Expectations were pretty low early Wednesday morning, driving up to watch the Olympic Women’s Downhill at Whistler. Everyone had warned us—45-minute border waits, a Sea to Sky snarled with buses and event vehicles, lift-lines miles long and a village packed with crowds of every language. But it was the Olympics. We wanted to have our minds blown by Lindsey Vonn. It was worth the trouble.
So when we rolled up to an empty border crossing and, a few miles later and empty Sea to Sky, we were completely confused. Arriving at Whistler on a sunny, 7-inches-of-new day should have been like arriving at an international gong-show. This was the Olympics, and there were no ticket lines, no lift lines and no mad parades rushing through the village. There were still plenty of characters—skiers in skin tight, Finnish-flag one-pieces or snowboarders in jeans and wife-beaters, to name two specifics—but those come with the territory, both Whistler and Olympic. We got our tickets and hopped on the gondola.
Most of the course was closed to the public, but a friendly Whistler employee we met on the chair directed us to the corner with the best view. We squirmed our way through the crowd—many wearing Canadian and American flags for capes—and up against the race barrier.
I’m going to be honest—I’ve only seen downhill ski races on TV. They’ve always looked terrifyingly fast. In real life they’re ludicrous speed. And even with my non-racer background, I could tell the course looked tricky—the shady snow ice, the sunny snow mush. The first few racers hurtled past to me shaking my head in awe–and then we saw Lindsey. Even before we heard the time on the cat’s radio, we knew she had won it. If the other girls were rockets, she was a laser. I even wished for a second I had a cowbell to ring.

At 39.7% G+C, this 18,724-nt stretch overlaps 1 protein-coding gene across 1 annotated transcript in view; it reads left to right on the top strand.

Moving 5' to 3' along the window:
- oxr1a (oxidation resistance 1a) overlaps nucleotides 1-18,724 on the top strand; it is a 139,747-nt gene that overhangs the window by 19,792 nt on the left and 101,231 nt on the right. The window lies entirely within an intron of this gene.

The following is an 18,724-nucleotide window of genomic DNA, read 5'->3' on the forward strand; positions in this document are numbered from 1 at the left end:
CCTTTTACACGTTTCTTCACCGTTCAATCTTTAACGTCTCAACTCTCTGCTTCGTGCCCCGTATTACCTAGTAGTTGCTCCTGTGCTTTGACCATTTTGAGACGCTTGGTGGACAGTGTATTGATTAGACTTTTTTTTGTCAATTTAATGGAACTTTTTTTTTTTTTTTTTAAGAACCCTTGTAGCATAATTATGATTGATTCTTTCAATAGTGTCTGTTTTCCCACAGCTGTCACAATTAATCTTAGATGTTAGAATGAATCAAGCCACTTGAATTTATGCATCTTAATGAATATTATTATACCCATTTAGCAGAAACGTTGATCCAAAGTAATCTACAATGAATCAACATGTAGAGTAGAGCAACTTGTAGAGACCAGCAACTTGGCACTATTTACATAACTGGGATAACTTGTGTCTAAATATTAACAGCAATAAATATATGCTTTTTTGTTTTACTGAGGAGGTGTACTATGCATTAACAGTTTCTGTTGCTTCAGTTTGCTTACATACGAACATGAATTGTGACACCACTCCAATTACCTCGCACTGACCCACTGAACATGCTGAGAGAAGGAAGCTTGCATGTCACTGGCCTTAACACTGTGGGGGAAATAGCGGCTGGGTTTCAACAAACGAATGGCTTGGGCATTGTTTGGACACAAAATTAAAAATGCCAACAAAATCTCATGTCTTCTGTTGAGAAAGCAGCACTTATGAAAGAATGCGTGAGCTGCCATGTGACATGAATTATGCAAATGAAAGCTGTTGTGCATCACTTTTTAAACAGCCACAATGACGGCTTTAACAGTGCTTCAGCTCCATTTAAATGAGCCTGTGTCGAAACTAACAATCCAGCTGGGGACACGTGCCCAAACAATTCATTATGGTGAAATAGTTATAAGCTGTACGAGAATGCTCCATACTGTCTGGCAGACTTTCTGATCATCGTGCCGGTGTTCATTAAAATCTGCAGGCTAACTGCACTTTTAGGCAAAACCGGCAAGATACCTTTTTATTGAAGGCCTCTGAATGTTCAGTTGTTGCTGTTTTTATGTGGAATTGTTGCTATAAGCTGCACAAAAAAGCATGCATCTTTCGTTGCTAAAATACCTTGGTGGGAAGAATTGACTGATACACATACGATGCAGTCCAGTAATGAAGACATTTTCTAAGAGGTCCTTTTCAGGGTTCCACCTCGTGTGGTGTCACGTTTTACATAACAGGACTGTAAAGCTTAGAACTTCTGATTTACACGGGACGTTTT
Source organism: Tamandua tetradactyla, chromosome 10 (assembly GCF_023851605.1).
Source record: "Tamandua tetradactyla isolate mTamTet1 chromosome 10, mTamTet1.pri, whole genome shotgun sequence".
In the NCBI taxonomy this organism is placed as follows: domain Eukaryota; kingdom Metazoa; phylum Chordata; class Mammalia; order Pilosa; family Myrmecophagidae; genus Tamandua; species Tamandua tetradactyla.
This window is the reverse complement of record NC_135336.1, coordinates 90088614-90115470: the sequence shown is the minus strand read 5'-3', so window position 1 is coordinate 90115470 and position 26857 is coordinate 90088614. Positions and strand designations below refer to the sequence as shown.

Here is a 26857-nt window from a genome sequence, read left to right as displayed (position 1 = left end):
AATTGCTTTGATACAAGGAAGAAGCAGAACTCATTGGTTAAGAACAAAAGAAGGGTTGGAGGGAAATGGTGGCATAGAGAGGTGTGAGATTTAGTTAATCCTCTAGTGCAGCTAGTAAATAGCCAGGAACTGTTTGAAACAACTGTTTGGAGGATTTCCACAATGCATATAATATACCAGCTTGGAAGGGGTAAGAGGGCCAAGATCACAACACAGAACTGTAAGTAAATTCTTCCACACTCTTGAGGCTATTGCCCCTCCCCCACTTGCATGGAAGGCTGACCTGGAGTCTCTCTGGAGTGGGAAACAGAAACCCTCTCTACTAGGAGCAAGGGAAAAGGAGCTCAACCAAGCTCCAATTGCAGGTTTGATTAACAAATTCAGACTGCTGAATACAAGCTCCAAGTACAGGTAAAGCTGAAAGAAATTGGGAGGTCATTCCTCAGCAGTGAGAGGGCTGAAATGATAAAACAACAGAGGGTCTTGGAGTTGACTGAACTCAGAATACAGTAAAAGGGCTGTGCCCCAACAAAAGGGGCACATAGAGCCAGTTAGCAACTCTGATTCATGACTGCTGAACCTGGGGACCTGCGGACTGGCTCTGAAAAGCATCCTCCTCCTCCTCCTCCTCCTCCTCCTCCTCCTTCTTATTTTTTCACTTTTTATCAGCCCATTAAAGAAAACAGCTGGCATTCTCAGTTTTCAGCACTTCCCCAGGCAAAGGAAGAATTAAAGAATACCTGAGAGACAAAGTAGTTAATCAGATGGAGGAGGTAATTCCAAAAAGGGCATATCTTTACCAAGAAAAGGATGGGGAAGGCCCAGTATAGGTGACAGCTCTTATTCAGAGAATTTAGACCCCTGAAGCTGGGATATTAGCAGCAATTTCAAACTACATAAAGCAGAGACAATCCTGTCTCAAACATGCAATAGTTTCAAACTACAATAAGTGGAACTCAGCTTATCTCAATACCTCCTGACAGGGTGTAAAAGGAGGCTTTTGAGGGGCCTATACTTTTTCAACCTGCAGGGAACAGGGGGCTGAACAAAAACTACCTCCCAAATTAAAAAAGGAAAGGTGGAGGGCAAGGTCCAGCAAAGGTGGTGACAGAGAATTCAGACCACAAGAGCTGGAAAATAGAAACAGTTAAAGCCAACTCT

With Lindsey done, we had seven inches of sunny pow that required our undivided attention. The snow was great, somehow staying soft in the balmy weather, and nearly everywhere was go-able. We celebrated the victory first with some Crown, and then, heading to Blackcomb, with some deep turns, fun lines and respectable goggle tans. My amazement wouldn’t go away—somehow, on such an incredible day, both mountains stayed empty and we were still finding fresh turns when the lifts close at 3:30.
Now apres-ski, we sat back at a restaurant at the base of Whistler to enjoy the last of the sun. Just a few feet from us on the deck, set up as a backdrop for some TV announcer and bordered by two massive sleds, was a hot-tub brimming with bikini-clad girls. In front of us, mounded 6-inches high and guarded by two pitchers of beer, was the biggest plate of nachos I’ve ever seen.
So much for expectations. Thanks to Ryan Proctor and everyone at Whistler-Blackcomb. Pow turns, sunshine, and the fastest women in the world. It doesn’t get much more Olympic than that.